Senate Judiciary Committee Adopts ECPA Reform Substitute Amendment Requiring Warrant for Content; VPPA Would Allow One-Time Consent

Published On September 20, 2012 | By Marc Zwillinger | General
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Today, September 20, 2012, the Senate Judiciary Committee adopted an amendment to H.R. 2471, which would require law enforcement to obtain a warrant based on probable cause in order to compel an electronic communications service provider or a remote computing service to produce email or other stored content.  While the VPPA portion of the bill was originally addressed just towards clarifying how companies may obtain consent to disclose video rental histories on the Internet, it has become a vehicle for a significant new change to the Electronic Communications Privacy Act.

The ECPA amendment, if it becomes law, would eliminate law enforcement’s ability under 18 U.S.C. 2703(b), to obtain email content that has been in electronic storage more than 180 days pursuant to a subpoena or an order under 2703(d).  The amendment thus aligns ECPA with United States v. Warshak, 631 F.3d 266, 288 (6th Cir. 2010), which held that law enforcement could not compel a provider to turn over the contents of subscriber emails based on a mere subpoena without a showing of probable cause.  It further expands the holding of Warshak to cover all email content held by a third party mail provider and all uploaded content held by a third-party provider (to the public) of computer storage and processing services.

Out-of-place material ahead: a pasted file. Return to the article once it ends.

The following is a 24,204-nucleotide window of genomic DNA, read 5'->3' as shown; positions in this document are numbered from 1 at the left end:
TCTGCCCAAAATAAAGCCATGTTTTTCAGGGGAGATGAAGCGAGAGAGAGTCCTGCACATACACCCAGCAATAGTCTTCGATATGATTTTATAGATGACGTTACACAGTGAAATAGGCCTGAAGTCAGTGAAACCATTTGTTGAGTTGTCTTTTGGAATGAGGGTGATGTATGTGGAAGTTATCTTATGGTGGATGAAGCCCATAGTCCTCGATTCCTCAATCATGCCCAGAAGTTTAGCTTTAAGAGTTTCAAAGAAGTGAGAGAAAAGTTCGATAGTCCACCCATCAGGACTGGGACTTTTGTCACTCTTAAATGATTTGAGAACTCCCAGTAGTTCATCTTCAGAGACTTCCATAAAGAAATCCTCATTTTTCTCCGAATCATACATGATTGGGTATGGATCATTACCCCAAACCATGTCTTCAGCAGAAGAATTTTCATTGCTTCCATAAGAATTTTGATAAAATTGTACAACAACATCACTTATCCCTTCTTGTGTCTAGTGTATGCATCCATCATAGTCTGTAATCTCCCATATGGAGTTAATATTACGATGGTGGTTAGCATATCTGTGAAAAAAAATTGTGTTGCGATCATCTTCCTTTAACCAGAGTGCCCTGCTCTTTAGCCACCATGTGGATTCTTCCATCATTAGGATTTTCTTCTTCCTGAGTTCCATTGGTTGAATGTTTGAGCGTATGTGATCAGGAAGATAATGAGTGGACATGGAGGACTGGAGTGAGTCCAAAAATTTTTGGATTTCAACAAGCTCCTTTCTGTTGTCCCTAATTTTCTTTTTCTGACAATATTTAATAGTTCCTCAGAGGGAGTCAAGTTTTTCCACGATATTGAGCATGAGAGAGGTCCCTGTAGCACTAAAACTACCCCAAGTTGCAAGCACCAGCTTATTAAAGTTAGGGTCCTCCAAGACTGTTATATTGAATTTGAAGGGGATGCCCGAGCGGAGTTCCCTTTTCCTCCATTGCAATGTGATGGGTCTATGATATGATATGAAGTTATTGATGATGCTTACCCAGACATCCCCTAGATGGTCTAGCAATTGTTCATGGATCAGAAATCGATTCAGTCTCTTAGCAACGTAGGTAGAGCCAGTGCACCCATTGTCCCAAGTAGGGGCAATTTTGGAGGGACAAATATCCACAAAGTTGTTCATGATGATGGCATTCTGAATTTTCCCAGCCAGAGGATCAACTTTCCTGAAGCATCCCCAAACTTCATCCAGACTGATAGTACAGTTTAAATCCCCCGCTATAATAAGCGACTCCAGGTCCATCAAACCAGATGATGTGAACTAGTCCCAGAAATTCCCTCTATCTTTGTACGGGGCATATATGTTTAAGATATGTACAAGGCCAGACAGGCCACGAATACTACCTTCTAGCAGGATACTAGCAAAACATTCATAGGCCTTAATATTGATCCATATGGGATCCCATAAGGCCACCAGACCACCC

The VPPA portion of the bill, which is a variation of what was previously passed by the House of Representatives, would allow providers of video content to disclose and/or share user viewing histories with the prior written consent of consumers (obtained through something other than the Terms of Service or privacy policy), based on the single one-time consent of the user, provided that a user has a subsequent opportunity to withdraw the consent, either on a per video basis or for all ongoing disclosures.

Note – the bill was NOT reported out of committee, the amendment was adopted as a substitute, but the bill will be marked-up in November after the recess.

About The Author

Marc is the founder and managing member of ZwillGen PLLC and has been regularly providing advice and counsel on issues related to the increasingly complex laws governing Internet practices, including issues related to Electronic Communications Privacy Act (“ECPA”), the Wiretap and Communication Acts, privacy, CAN-SPAM, FISA, spyware, adware, Internet gambling and adult-oriented content. He also helps Internet Service Providers and other clients comply with their compliance obligations pertaining to the discovery and disclosure of customer and subscriber information.